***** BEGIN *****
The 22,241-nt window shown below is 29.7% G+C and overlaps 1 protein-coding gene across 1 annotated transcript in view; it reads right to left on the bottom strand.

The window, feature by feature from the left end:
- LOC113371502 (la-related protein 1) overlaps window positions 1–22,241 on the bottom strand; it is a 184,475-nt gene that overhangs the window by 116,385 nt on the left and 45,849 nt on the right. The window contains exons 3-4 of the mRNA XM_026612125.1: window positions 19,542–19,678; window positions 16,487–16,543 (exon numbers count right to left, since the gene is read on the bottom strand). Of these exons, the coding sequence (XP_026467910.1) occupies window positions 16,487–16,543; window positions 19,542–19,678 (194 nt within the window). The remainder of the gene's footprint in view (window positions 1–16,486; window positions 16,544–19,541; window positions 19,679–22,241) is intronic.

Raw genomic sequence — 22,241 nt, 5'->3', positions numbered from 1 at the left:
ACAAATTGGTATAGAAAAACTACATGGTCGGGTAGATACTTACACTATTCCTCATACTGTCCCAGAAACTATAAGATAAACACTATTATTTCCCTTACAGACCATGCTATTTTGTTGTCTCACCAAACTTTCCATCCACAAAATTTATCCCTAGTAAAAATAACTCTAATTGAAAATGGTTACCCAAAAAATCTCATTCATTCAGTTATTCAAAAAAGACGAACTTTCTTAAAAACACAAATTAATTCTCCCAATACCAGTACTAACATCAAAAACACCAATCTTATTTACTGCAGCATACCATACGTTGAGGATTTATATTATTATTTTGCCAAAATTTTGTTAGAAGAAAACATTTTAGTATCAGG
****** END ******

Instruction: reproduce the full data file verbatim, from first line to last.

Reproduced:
The 22,241-nt window shown below is 29.7% G+C and overlaps 1 protein-coding gene across 1 annotated transcript in view; it reads right to left on the bottom strand.

The window, feature by feature from the left end:
- LOC113371502 (la-related protein 1) overlaps window positions 1–22,241 on the bottom strand; it is a 184,475-nt gene that overhangs the window by 116,385 nt on the left and 45,849 nt on the right. The window contains exons 3-4 of the mRNA XM_026612125.1: window positions 19,542–19,678; window positions 16,487–16,543 (exon numbers count right to left, since the gene is read on the bottom strand). Of these exons, the coding sequence (XP_026467910.1) occupies window positions 16,487–16,543; window positions 19,542–19,678 (194 nt within the window). The remainder of the gene's footprint in view (window positions 1–16,486; window positions 16,544–19,541; window positions 19,679–22,241) is intronic.

Raw genomic sequence — 22,241 nt, 5'->3', positions numbered from 1 at the left:
ACAAATTGGTATAGAAAAACTACATGGTCGGGTAGATACTTACACTATTCCTCATACTGTCCCAGAAACTATAAGATAAACACTATTATTTCCCTTACAGACCATGCTATTTTGTTGTCTCACCAAACTTTCCATCCACAAAATTTATCCCTAGTAAAAATAACTCTAATTGAAAATGGTTACCCAAAAAATCTCATTCATTCAGTTATTCAAAAAAGACGAACTTTCTTAAAAACACAAATTAATTCTCCCAATACCAGTACTAACATCAAAAACACCAATCTTATTTACTGCAGCATACCATACGTTGAGGATTTATATTATTATTTTGCCAAAATTTTGTTAGAAGAAAACATTTTAGTATCAGG